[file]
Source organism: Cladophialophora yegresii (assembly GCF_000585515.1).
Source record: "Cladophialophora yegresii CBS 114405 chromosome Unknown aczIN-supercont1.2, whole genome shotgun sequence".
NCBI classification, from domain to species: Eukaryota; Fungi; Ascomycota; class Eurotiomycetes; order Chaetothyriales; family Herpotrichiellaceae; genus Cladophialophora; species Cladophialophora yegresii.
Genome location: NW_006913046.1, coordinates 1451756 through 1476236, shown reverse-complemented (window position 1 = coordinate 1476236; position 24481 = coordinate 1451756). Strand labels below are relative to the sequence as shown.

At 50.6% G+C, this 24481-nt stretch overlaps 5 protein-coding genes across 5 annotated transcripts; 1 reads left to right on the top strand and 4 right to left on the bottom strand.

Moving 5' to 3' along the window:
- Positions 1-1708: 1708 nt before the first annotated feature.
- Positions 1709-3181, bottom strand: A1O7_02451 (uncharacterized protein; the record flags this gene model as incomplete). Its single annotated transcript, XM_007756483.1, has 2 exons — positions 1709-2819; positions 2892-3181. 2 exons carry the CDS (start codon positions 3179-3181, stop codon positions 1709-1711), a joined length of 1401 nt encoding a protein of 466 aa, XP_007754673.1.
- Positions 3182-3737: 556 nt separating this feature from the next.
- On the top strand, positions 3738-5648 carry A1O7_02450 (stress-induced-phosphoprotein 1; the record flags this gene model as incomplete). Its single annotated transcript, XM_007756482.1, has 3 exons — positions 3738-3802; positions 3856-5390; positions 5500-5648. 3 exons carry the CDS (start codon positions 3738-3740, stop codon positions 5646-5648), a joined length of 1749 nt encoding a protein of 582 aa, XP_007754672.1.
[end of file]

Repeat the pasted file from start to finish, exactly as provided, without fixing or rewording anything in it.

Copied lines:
Source organism: Cladophialophora yegresii (assembly GCF_000585515.1).
Source record: "Cladophialophora yegresii CBS 114405 chromosome Unknown aczIN-supercont1.2, whole genome shotgun sequence".
NCBI classification, from domain to species: Eukaryota; Fungi; Ascomycota; class Eurotiomycetes; order Chaetothyriales; family Herpotrichiellaceae; genus Cladophialophora; species Cladophialophora yegresii.
Genome location: NW_006913046.1, coordinates 1451756 through 1476236, shown reverse-complemented (window position 1 = coordinate 1476236; position 24481 = coordinate 1451756). Strand labels below are relative to the sequence as shown.

At 50.6% G+C, this 24481-nt stretch overlaps 5 protein-coding genes across 5 annotated transcripts; 1 reads left to right on the top strand and 4 right to left on the bottom strand.

Moving 5' to 3' along the window:
- Positions 1-1708: 1708 nt before the first annotated feature.
- Positions 1709-3181, bottom strand: A1O7_02451 (uncharacterized protein; the record flags this gene model as incomplete). Its single annotated transcript, XM_007756483.1, has 2 exons — positions 1709-2819; positions 2892-3181. 2 exons carry the CDS (start codon positions 3179-3181, stop codon positions 1709-1711), a joined length of 1401 nt encoding a protein of 466 aa, XP_007754673.1.
- Positions 3182-3737: 556 nt separating this feature from the next.
- On the top strand, positions 3738-5648 carry A1O7_02450 (stress-induced-phosphoprotein 1; the record flags this gene model as incomplete). Its single annotated transcript, XM_007756482.1, has 3 exons — positions 3738-3802; positions 3856-5390; positions 5500-5648. 3 exons carry the CDS (start codon positions 3738-3740, stop codon positions 5646-5648), a joined length of 1749 nt encoding a protein of 582 aa, XP_007754672.1.